Our regiment was ordered to LaFayette to guard the left flank of general Wheeler while he was moving on Dalton. We had been marching ll days when this order was received. We at once started for LaFayette, crossed the Coosa river at Veal's Ferry, twelve miles south of Rome, and reached the Bouchillon place (now known as Sprite) on the Central Railroad, where we stopped for some hours and fed our horses. We then counted and resumed our march for LaFayette, going directly to Summerville, and then to LaFayette, arriving there, as I now remember, about 10 o'clock in the morning. In LaFayette we stopped behind the old court house and dismounted. Pickets were thrown out on the roads leading east, west and north.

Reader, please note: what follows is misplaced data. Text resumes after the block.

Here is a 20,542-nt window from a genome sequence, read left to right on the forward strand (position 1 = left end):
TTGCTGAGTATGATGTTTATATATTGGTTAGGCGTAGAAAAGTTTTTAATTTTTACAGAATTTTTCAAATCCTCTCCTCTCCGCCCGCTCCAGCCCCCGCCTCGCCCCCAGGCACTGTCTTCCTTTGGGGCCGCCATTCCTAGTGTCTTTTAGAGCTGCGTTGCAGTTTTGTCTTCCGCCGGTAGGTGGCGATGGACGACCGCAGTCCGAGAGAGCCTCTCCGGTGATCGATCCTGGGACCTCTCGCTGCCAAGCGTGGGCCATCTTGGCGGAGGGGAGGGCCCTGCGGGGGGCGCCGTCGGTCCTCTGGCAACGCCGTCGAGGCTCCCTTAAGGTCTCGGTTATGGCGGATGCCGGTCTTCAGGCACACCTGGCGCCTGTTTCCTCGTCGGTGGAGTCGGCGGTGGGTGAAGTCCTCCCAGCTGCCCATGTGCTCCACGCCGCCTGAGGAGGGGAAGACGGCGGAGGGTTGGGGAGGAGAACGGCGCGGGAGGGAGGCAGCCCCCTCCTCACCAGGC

Very soon after our arrival the noted guerrilla, Gatewood, with five or six of his men, came into LaFayette from the east, where it was reported that they had hung a man that day or the day before by the name of Burton. Lieut. Joel Weathers [Withers], with two or three men, was sent out on the road north on a scout. The balance of us were soon asleep on the ground. Major John T. Burns was in command and was lying on the porch of the old Caldwell Hotel that stood on the west corner of the square. Col. Hart had stopped back at Mr. Patton's on the south side of the creek to prepare some dispatches. While we were asleep, being completely worn out, the bugle sounded, "mount up." We sprang to our horses immediately. Major Burns rushed from the portico, where he had been asleep, sprang on his horse, and ordered the first and second squadron to form on the north side of the court house and the third and fourth to form where they stood. This order was instantly obeyed, and before we had gotten into line on the north side we heard a number of shots fired in the direction of Chattanooga, at the same time we saw Lieut. Weathers [Withers] and the pickets coming down the road, about where Mrs. Warthen lives, about as fast as they could.